Petroleum and natural gas are the cornerstones of Qatar’s economy, but just how much do they have of each?
A century ago in 1922, Qatar was a small Gulf country with less than 12,000 km of uninhabitable land. It had a population of 3 million with most of its residents being nomadic immigrants from the boundless deserts of the Arabian Peninsula.
Today, Qatar is one of the richest countries in the world, thanks to oil and natural gas.
In 1939, Qatar’s first oil deposit was discovered on its west coast, and the economy began to change dramatically since then.
The growth of the oil industry created vast opportunities, and so did its rapid changes and modernization. The stream of foreign workers also increased, as more investors started flocking to Qatar.
By 1970, the population grew from less than 25,000 to over a hundred thousand, with a gross domestic product (GDP) of over $300 million. That’s when the country became an independent nation, after having been under British rule since 1916.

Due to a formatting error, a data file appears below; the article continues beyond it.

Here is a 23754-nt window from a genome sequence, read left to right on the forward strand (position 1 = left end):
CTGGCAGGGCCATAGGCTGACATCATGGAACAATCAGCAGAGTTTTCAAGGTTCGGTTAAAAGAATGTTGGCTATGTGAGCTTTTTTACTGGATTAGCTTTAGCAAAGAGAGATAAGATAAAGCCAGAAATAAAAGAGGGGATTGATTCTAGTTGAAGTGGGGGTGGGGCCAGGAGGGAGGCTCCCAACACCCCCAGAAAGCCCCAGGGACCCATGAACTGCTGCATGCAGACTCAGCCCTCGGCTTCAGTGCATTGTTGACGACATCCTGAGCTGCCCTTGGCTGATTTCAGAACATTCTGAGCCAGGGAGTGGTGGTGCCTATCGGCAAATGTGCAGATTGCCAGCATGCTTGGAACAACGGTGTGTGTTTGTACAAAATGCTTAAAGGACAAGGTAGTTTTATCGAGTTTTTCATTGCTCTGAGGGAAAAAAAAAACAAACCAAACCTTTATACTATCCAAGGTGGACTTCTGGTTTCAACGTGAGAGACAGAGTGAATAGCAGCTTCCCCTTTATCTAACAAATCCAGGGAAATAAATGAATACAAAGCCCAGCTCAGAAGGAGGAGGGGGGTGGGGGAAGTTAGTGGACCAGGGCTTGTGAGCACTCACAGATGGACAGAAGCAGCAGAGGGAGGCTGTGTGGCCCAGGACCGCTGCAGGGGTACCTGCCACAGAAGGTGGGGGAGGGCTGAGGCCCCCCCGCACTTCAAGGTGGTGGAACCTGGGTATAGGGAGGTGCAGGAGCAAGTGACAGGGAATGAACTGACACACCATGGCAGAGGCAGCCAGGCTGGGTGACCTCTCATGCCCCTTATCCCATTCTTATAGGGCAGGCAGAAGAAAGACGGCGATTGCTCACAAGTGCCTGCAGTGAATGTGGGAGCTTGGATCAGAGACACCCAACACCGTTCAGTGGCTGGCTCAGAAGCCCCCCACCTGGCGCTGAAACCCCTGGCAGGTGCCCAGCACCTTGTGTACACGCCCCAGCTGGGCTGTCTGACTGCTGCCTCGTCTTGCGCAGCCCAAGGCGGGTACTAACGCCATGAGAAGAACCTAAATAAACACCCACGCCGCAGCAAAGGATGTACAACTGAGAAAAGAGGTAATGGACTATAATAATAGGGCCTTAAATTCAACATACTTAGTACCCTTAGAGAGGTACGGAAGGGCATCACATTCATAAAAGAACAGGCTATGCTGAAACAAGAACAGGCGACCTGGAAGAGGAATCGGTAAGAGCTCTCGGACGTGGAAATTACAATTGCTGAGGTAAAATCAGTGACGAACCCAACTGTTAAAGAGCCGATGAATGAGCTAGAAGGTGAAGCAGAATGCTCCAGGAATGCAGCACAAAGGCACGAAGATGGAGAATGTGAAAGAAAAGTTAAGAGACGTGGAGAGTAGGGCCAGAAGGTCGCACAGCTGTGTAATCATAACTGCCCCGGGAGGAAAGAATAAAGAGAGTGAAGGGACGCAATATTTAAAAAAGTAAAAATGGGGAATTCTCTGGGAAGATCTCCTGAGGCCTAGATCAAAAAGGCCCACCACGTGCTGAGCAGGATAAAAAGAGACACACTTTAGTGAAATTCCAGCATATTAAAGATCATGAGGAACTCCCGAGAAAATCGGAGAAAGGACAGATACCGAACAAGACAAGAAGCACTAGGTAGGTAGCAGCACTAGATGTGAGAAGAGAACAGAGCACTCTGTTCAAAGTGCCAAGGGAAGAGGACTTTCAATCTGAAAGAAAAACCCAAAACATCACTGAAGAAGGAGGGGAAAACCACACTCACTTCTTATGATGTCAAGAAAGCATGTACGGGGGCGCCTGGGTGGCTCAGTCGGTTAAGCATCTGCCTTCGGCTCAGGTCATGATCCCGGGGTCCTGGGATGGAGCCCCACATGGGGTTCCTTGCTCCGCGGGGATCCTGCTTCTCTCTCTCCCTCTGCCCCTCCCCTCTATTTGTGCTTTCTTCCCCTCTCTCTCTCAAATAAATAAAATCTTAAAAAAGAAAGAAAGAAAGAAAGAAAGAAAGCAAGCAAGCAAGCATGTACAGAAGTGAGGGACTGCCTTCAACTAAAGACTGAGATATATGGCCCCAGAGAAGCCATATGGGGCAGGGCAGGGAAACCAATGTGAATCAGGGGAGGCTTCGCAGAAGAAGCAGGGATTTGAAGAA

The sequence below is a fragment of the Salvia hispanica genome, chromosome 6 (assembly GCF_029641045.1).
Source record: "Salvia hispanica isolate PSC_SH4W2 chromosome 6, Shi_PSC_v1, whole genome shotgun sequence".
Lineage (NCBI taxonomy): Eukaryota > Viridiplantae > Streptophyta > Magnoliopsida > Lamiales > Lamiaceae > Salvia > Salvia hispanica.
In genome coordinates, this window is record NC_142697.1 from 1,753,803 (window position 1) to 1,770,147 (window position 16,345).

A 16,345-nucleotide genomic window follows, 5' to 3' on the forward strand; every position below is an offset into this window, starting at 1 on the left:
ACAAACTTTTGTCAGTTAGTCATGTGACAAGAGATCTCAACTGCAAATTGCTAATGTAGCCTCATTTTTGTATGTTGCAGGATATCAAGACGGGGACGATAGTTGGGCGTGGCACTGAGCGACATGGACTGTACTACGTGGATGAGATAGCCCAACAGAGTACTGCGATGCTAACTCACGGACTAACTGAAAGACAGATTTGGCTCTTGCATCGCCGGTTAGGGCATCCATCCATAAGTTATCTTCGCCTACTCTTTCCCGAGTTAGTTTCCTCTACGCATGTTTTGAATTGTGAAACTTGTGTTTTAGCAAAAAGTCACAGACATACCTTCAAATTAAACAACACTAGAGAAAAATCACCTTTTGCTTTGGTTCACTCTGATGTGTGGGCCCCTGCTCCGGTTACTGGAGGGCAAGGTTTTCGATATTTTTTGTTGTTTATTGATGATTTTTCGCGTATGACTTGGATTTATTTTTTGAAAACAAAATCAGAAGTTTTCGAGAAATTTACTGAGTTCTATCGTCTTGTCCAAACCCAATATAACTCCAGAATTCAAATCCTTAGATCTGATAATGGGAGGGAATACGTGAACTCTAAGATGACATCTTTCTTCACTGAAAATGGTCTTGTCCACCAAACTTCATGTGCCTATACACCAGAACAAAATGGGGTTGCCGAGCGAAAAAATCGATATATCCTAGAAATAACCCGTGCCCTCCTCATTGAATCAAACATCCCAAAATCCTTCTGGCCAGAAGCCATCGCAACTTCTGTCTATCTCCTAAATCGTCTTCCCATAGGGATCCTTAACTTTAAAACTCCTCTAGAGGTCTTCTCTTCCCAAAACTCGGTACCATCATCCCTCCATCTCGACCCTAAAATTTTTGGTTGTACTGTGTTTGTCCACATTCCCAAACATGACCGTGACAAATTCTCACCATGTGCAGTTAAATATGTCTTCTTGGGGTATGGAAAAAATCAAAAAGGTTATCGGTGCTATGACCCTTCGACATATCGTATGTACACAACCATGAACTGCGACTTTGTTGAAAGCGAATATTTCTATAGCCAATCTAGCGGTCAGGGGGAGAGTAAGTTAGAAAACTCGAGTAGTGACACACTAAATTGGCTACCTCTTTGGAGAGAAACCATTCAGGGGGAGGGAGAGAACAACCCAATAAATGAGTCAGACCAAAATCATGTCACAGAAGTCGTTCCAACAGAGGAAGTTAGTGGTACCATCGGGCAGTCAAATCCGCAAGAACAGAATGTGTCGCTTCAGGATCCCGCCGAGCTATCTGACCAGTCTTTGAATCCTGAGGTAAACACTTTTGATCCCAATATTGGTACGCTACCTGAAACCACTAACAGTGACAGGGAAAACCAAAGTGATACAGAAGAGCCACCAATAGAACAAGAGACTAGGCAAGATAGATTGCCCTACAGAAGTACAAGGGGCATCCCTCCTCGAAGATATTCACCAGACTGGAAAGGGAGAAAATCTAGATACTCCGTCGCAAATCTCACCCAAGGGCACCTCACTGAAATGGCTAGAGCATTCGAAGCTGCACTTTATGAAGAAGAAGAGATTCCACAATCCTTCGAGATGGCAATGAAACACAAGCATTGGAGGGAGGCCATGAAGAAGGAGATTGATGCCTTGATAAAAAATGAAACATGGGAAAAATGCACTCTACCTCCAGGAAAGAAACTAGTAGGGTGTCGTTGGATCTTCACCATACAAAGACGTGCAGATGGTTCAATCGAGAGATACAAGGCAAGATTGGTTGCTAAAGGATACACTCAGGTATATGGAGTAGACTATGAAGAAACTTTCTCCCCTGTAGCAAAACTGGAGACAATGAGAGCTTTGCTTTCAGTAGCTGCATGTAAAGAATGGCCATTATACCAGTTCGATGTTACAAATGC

Qatar now holds 25 244 000 000 barrels of proven oil reserves, ranking 13th in the world.
Oil, gas, and self-sufficiency
In 1971, natural gas was discovered northeast of Qatar, and it took 14 more years and over 12 wells to locate a large unconnected natural gas field north of the field. It is reckoned to be roughly 10 percent of the world’s known natural gas reserves, and half the size of the country itself (6,000 km).
In the late 1990s, Qatar entered into production-sharing agreements with several international oil companies. The country’s partnership with Maersk Oil resulted in the world’s longest horizontal well.
Today, Qatar has the world’s third-largest proven natural gas reserve, after Russia and Iran, and is the second-largest exporter of natural gas.
Oil and natural gas account for more than 70% of total government revenue, more than 60% of gross domestic product, and roughly 85% of export earnings.
Over the years, Qatar created projects that helped boost more of its independence. The Hammadport, which has aimed to be a powerful port in the region, is an example of this. As is the daily farm that the country spent 700 million dollars on, in order to become self-sufficient in milk.
No wonder Qatar was able to spend billions of dollars to create stadiums, and avant-garde facilities with modern technology and incredible design, and host the current 2022 FIFA World Cup.